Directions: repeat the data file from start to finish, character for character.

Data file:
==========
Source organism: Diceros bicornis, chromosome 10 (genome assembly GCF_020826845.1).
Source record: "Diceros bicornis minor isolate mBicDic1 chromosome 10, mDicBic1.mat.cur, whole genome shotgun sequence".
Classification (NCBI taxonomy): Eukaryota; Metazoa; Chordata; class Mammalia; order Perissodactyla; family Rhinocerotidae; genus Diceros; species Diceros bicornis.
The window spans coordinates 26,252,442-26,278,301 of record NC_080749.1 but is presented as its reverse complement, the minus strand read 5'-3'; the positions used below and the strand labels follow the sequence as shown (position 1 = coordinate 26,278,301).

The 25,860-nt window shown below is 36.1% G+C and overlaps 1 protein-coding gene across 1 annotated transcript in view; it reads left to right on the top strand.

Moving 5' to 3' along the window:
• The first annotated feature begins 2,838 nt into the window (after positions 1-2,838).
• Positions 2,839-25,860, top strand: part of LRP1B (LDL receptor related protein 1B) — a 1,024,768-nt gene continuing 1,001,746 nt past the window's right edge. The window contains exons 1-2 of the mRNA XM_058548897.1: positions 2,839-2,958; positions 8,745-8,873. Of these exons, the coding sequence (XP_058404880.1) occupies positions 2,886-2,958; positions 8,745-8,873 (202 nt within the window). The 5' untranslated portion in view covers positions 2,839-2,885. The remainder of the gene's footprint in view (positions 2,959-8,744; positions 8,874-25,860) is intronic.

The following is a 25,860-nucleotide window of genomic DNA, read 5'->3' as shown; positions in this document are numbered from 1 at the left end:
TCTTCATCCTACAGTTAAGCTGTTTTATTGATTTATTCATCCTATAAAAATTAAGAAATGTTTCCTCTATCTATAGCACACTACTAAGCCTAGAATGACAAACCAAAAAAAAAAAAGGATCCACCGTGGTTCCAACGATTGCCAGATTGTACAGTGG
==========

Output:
Source organism: Diceros bicornis, chromosome 10 (genome assembly GCF_020826845.1).
Source record: "Diceros bicornis minor isolate mBicDic1 chromosome 10, mDicBic1.mat.cur, whole genome shotgun sequence".
Classification (NCBI taxonomy): Eukaryota; Metazoa; Chordata; class Mammalia; order Perissodactyla; family Rhinocerotidae; genus Diceros; species Diceros bicornis.
The window spans coordinates 26,252,442-26,278,301 of record NC_080749.1 but is presented as its reverse complement, the minus strand read 5'-3'; the positions used below and the strand labels follow the sequence as shown (position 1 = coordinate 26,278,301).

The 25,860-nt window shown below is 36.1% G+C and overlaps 1 protein-coding gene across 1 annotated transcript in view; it reads left to right on the top strand.

Moving 5' to 3' along the window:
• The first annotated feature begins 2,838 nt into the window (after positions 1-2,838).
• Positions 2,839-25,860, top strand: part of LRP1B (LDL receptor related protein 1B) — a 1,024,768-nt gene continuing 1,001,746 nt past the window's right edge. The window contains exons 1-2 of the mRNA XM_058548897.1: positions 2,839-2,958; positions 8,745-8,873. Of these exons, the coding sequence (XP_058404880.1) occupies positions 2,886-2,958; positions 8,745-8,873 (202 nt within the window). The 5' untranslated portion in view covers positions 2,839-2,885. The remainder of the gene's footprint in view (positions 2,959-8,744; positions 8,874-25,860) is intronic.

The following is a 25,860-nucleotide window of genomic DNA, read 5'->3' as shown; positions in this document are numbered from 1 at the left end:
TCTTCATCCTACAGTTAAGCTGTTTTATTGATTTATTCATCCTATAAAAATTAAGAAATGTTTCCTCTATCTATAGCACACTACTAAGCCTAGAATGACAAACCAAAAAAAAAAAAGGATCCACCGTGGTTCCAACGATTGCCAGATTGTACAGTGG